Let the round world with songs rejoice

Let the round world with songs rejoice

Translator: Richard Mant
Published in 5 hymnals

Printable scores: PDF, MusicXML
Audio files: MIDI

Full Text

1. Let the round world with songs rejoice;
Let Heaven return the joyful voice;
All mindful of th’Apostles’ fame,
Let Heav’n and earth their praise proclaim.

2. Ye servants who once bore the light
Of Gospel truth o’er heathen night,
Still may your work that light impart,
To glad our eyes and cheer our heart.

3. O God, by whom to them was giv’n
The key that shuts and opens Heav’n,
Our chains unbind, our loss repair,
And grant us grace to enter there.

4. For at Thy will they preached the Word
Which cured disease, which health conferred:
O may that healing power once more
Our souls to grace and health restore.

5. That when Thy Son again shall come,
And speak the world’s unerring doom,
He may with them pronounce us blest,
And place us in Thy endless rest.

6. To Thee, O Father; Son, to Thee;
To Thee, blest Spirit, glory be!
So was it ay for ages past,
So shall through endless ages last.

Source: The Cyber Hymnal #4014

Translator: Richard Mant

Mant, Richard D.D., son of the Rev. Richard Mant, Master of the Grammar School, Southampton, was born at Southampton, Feb. 12, 1776. He was educated at Winchester and Trinity, Oxford (B.A. 1797, M.A., 1799). At Oxford he won the Chancellor's prize for an English essay: was a Fellow of Oriel, and for some time College Tutor. On taking Holy Orders he was successively curate to his father, then of one or two other places, Vicar of Coggeshall, Essex, 1810; Domestic Chaplain to the Archbishop of Canterbury, 1813, Rector of St. Botolph, Bishopsgate, London. 1816, and East Horsley, 1818, Bishop of Killaloe, 1820, of Down and Connor, 1823, and of Dromore, 1842. He was also Bampton Lecturer in 1811. He died Nov. 2, 1848. His prose works were numerou… Go to person page >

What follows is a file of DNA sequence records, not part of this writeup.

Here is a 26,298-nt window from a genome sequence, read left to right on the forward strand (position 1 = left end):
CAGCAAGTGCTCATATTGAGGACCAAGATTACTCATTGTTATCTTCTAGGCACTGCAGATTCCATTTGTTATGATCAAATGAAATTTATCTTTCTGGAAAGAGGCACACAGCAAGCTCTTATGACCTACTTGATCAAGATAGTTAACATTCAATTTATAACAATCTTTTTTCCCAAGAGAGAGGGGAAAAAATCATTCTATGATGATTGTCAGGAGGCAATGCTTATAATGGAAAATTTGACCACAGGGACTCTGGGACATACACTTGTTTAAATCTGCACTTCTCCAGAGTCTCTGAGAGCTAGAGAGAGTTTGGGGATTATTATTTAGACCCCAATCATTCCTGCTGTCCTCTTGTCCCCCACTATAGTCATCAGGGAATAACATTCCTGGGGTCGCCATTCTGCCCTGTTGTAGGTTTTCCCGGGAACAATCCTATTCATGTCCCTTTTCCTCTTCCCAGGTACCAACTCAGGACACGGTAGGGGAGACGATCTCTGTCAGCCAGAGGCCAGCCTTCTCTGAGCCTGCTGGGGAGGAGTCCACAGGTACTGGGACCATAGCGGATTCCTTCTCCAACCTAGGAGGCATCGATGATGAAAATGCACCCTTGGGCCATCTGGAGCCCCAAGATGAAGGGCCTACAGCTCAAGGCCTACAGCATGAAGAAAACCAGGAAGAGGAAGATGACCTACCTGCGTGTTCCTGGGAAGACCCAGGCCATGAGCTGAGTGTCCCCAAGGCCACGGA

Text Information

First Line: Let the round world with songs rejoice
Latin Title: Exultet caelum laudibus
Translator: Richard Mant
Source: Latin, c. 10th century
Language: English
Copyright: Public Domain




DEUS TUORUM MILITUM (sometimes called GRENOBLE) was published in France in the 1753 Grenoble Antiphoner as a setting for the text "Deus tuorum militum" (“The God of Your Soldiers”). One of the finest French diocesan tunes from the eighteenth century, it represents a departure in Roman Catholic h…

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The Cyber Hymnal #4014
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Instances (1 - 3 of 3)Text InfoTune InfoTextScoreFlexScoreAudioPage Scan
The Cyber Hymnal #4014TextScoreAudio
The New English Hymnal #214a
The New English Hymnal #214b
Include 2 pre-1979 instances